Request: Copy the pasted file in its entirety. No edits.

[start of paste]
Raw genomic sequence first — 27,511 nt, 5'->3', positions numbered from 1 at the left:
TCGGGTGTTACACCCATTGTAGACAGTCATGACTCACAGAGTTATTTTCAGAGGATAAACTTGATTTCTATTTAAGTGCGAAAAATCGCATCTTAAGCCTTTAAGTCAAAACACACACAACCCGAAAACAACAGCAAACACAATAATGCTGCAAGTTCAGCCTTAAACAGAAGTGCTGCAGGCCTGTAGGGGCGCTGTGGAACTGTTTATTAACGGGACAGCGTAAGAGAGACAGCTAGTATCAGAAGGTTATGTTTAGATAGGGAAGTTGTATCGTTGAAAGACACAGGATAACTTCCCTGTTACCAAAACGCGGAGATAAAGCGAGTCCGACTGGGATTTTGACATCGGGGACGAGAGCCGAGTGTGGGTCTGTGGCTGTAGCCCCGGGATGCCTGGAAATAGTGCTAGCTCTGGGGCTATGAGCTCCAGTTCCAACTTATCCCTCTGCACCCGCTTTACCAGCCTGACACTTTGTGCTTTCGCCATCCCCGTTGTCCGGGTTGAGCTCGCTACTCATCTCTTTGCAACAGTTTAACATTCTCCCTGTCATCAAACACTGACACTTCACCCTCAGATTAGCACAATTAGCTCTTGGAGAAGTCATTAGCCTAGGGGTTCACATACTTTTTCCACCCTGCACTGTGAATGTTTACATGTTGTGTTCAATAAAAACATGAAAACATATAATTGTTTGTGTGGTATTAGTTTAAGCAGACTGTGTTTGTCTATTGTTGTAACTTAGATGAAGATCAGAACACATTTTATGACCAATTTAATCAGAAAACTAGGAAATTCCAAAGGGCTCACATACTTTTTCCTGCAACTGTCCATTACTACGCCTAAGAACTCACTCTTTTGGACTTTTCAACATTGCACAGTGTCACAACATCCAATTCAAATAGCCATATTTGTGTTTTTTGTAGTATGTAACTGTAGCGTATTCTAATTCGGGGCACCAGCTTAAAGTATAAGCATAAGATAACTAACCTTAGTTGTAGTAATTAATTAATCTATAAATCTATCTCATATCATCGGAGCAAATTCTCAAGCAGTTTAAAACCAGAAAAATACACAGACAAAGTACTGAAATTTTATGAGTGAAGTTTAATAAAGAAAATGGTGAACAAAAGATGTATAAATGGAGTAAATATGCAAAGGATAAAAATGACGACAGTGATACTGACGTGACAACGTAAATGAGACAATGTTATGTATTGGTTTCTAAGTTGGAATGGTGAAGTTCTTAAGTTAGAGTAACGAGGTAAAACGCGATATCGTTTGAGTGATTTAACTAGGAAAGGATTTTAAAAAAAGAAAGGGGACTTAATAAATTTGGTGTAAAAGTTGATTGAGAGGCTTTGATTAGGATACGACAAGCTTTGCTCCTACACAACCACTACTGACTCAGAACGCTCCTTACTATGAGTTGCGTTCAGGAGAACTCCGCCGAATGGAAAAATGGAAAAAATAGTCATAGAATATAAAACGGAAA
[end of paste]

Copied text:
Raw genomic sequence first — 27,511 nt, 5'->3', positions numbered from 1 at the left:
TCGGGTGTTACACCCATTGTAGACAGTCATGACTCACAGAGTTATTTTCAGAGGATAAACTTGATTTCTATTTAAGTGCGAAAAATCGCATCTTAAGCCTTTAAGTCAAAACACACACAACCCGAAAACAACAGCAAACACAATAATGCTGCAAGTTCAGCCTTAAACAGAAGTGCTGCAGGCCTGTAGGGGCGCTGTGGAACTGTTTATTAACGGGACAGCGTAAGAGAGACAGCTAGTATCAGAAGGTTATGTTTAGATAGGGAAGTTGTATCGTTGAAAGACACAGGATAACTTCCCTGTTACCAAAACGCGGAGATAAAGCGAGTCCGACTGGGATTTTGACATCGGGGACGAGAGCCGAGTGTGGGTCTGTGGCTGTAGCCCCGGGATGCCTGGAAATAGTGCTAGCTCTGGGGCTATGAGCTCCAGTTCCAACTTATCCCTCTGCACCCGCTTTACCAGCCTGACACTTTGTGCTTTCGCCATCCCCGTTGTCCGGGTTGAGCTCGCTACTCATCTCTTTGCAACAGTTTAACATTCTCCCTGTCATCAAACACTGACACTTCACCCTCAGATTAGCACAATTAGCTCTTGGAGAAGTCATTAGCCTAGGGGTTCACATACTTTTTCCACCCTGCACTGTGAATGTTTACATGTTGTGTTCAATAAAAACATGAAAACATATAATTGTTTGTGTGGTATTAGTTTAAGCAGACTGTGTTTGTCTATTGTTGTAACTTAGATGAAGATCAGAACACATTTTATGACCAATTTAATCAGAAAACTAGGAAATTCCAAAGGGCTCACATACTTTTTCCTGCAACTGTCCATTACTACGCCTAAGAACTCACTCTTTTGGACTTTTCAACATTGCACAGTGTCACAACATCCAATTCAAATAGCCATATTTGTGTTTTTTGTAGTATGTAACTGTAGCGTATTCTAATTCGGGGCACCAGCTTAAAGTATAAGCATAAGATAACTAACCTTAGTTGTAGTAATTAATTAATCTATAAATCTATCTCATATCATCGGAGCAAATTCTCAAGCAGTTTAAAACCAGAAAAATACACAGACAAAGTACTGAAATTTTATGAGTGAAGTTTAATAAAGAAAATGGTGAACAAAAGATGTATAAATGGAGTAAATATGCAAAGGATAAAAATGACGACAGTGATACTGACGTGACAACGTAAATGAGACAATGTTATGTATTGGTTTCTAAGTTGGAATGGTGAAGTTCTTAAGTTAGAGTAACGAGGTAAAACGCGATATCGTTTGAGTGATTTAACTAGGAAAGGATTTTAAAAAAAGAAAGGGGACTTAATAAATTTGGTGTAAAAGTTGATTGAGAGGCTTTGATTAGGATACGACAAGCTTTGCTCCTACACAACCACTACTGACTCAGAACGCTCCTTACTATGAGTTGCGTTCAGGAGAACTCCGCCGAATGGAAAAATGGAAAAAATAGTCATAGAATATAAAACGGAAA